More than 3,000 world leaders, policymakers and advocates representing over 150 countries are meeting in the Malaysian capital, Kuala Lumpur, starting today for Women Deliver 2013.
Tanzania is highly represented in the decade’s largest meeting that will also focus on the health and rights of girls and women.
According to a statement issued by Women Deriver’s the conference will feature more than 100 sessions with talks by some of the world’s leading voices on girls’ and women’s issues.
It has been organised by the Melinda Gates, co-Chair of the Bill & Melinda Gates Foundation, former US President Clinton’s daughter, Chelsea Clinton, who is a board member of the Clinton Foundation, Dr Babatunde Osotimehin, the Executive Director of the United Nations Population Foundation (UNFPA) and Cecile Richards, president of planned parenthood federation of America.
The opening ceremony will be led by Malaysian Prime Minister Honorable Dato’ Sri Mohd Najib bin Tun Abdul Razak.
They say “When you educate a girl you educate the whole nation and the whole world for that matter”. Women are catalysts for change and when they are educated, empowered and healthy; they invest back into their families, communities and nations.
It is against this background that this year’s Women Deliver conference will focus on themes like: the economic and social benefits of investing in girls and women; how to achieve the goal of reaching 120 million more women with voluntary family planning services by 2020; and the need to place girls and women at the heart of the post-2015 development agenda.
During the Malaysia meeting, organisations such as the World Bank, the Guttmacher Institute and the World Health Organisation will release major new research and reports focused on the benefits of investing in girls and women.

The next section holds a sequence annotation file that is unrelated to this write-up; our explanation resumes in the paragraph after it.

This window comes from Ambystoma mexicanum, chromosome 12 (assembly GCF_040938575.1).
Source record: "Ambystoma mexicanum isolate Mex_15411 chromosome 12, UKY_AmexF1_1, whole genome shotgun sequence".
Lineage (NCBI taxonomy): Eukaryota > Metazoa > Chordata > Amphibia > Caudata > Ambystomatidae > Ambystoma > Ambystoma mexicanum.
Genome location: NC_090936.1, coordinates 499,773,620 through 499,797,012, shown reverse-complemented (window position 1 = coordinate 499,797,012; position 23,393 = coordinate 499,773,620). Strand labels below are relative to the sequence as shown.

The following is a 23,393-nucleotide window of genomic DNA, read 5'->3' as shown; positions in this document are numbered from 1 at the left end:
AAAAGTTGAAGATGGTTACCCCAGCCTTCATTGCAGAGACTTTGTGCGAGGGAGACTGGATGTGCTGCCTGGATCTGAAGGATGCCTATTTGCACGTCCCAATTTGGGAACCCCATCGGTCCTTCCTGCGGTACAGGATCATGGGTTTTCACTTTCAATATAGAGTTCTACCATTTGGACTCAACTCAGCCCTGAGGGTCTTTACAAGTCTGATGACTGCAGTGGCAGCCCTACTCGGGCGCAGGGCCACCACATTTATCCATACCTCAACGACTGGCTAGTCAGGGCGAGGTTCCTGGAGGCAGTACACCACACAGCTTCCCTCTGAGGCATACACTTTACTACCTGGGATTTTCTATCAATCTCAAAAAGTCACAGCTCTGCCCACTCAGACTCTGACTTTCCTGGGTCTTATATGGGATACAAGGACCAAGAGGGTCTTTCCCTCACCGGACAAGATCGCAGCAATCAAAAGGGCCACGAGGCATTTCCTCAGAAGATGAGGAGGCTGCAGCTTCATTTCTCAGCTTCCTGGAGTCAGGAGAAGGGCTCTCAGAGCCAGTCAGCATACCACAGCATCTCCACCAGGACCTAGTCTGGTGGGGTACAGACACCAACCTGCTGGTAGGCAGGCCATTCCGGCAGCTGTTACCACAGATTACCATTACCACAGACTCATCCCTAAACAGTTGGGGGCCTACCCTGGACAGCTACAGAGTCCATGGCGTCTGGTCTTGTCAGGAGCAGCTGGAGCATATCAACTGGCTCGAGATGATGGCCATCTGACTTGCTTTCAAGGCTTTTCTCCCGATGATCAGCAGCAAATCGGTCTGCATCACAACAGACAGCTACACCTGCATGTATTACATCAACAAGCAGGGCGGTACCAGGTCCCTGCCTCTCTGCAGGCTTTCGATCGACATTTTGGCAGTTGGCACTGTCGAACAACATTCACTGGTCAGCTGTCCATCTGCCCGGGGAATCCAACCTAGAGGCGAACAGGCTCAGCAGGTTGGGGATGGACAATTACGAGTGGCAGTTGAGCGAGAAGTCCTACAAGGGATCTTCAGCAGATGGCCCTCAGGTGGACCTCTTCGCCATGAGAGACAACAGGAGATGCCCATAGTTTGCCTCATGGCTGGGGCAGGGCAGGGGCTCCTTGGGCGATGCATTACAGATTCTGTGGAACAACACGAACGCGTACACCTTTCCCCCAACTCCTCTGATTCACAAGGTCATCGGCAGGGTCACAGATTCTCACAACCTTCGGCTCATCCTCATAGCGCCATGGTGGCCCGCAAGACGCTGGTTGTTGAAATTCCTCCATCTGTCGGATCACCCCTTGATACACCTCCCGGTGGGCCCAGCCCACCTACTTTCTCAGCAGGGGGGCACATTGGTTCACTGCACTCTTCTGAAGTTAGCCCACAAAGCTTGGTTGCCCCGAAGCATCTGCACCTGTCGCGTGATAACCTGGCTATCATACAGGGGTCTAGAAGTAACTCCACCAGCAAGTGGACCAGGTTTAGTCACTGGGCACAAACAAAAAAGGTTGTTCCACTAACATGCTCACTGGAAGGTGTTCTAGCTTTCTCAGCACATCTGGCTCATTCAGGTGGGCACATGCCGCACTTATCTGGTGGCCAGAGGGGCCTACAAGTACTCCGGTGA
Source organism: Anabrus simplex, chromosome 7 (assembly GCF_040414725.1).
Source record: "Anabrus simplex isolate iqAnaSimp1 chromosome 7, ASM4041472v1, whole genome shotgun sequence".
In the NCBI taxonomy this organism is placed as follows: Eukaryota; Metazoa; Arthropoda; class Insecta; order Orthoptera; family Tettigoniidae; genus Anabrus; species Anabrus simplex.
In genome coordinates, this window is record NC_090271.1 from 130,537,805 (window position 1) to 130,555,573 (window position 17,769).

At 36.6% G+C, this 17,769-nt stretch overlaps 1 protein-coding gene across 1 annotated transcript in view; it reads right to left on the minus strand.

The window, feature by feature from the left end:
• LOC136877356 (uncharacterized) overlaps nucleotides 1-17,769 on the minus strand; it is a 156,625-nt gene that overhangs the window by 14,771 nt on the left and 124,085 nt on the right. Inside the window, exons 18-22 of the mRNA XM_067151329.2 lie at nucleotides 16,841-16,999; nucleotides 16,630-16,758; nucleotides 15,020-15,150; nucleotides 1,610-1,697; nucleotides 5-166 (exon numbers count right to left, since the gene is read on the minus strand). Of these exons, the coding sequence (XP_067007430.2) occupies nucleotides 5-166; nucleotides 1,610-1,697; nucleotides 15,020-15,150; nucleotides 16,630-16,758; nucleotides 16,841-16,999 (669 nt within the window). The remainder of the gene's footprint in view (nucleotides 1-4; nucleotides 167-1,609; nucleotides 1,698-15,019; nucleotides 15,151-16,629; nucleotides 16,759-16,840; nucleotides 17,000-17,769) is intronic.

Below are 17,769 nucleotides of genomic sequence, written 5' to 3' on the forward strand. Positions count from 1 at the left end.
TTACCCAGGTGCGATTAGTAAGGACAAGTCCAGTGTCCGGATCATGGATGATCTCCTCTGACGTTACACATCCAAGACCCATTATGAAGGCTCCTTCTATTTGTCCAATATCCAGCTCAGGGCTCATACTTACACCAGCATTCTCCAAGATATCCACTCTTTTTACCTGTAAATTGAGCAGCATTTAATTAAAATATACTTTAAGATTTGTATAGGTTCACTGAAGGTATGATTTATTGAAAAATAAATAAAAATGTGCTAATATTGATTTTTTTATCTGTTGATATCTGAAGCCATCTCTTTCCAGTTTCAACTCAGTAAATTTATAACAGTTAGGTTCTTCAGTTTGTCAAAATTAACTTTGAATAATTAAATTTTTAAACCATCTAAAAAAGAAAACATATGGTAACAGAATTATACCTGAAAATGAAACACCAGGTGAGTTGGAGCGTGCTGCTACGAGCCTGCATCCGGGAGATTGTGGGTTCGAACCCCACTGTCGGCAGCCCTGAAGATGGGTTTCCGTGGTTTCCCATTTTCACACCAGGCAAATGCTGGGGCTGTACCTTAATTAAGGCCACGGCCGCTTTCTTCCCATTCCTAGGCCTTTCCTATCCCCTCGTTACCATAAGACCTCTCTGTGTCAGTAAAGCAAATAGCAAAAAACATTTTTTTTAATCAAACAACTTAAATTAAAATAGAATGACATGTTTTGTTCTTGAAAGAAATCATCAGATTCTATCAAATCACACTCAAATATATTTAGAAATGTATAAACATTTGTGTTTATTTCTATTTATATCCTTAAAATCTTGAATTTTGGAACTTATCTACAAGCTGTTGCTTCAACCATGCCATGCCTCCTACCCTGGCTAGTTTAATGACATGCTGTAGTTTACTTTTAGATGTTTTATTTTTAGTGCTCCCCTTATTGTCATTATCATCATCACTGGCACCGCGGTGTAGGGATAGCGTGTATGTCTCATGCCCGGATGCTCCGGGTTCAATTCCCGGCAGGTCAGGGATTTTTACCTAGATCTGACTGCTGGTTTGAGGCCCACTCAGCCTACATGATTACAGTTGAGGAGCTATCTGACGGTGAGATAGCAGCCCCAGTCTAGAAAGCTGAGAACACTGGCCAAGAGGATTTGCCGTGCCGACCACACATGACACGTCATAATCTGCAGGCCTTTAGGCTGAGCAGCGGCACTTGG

“Women Deliver 2010 was critical in showing that investing in girls and women is not only the right thing to do, it is also good for the economy and good for society,” said UN Secretary-General Ban Ki-moon.
Ban Ki-moon gave those opening remarks at Women Deliver 2010 and later that year launched the Global Strategy for Women’s and Children’s Health. “Women Deliver 2013 will be an opportunity to keep up the pressure and to affirm our plans for the period ahead,” read the press statement in part.
Women Deliver 2013 takes place at a critical time, just days before the Secretary-General will receive recommendations for the post-2015 development framework. Conference speakers and attendees will call for action to ensure that girls and women are prioritised in the lead-up to the 2015 Millennium Development Goal deadline and beyond.
A committee of nongovernmental organisations led by Women Deliver and PATH, and including CARE, Family Care International, Management Sciences for Health, Population Services International, the White Ribbon Alliance, and World Vision, will be convening a series of country caucus meetings at the conference.
These caucuses are intended to support advocacy on government commitments to maternal, newborn, and reproductive health in select countries with a focus on reproductive and maternal health commodities.
The first caucus meeting on Wednesday will be a meeting of civil society partners from Tanzania to identify shared priorities and opportunities for advancing commitments to women’s health.
The ministers of Health and/or Finance from Tanzania have been invited for the second caucus meeting on Thursday. The goal of the second day is to provide civil society partners with a platform to engage in dialogue with the Minister(s) on advancing issues specific to Tanzania’s maternal, newborn, and reproductive health agenda.
Further, this opportunity is meant to identify and reinforce mechanisms for on-going coordination, joint planning, and information-sharing among civil society stakeholders and political leaders in Tanzania.
Save the Children’s recently released 14th Annual State of the World’s Mothers report that puts Tanzania near the bottom of the list, at 135 out of 176 countries around the globe. The report which highlights the challenges facing mothers and newborns worldwide assesses mothers’ well being using indicators of maternal health, child mortality, education and levels of women’s income and political status.
According to the report, Tanzania is among ten countries where two thirds of all newborn deaths occur. Other countries are India, Nigeria, Pakistan, China, DR Congo, Ethiopia, Bangladesh, Indonesia and Afghanistan.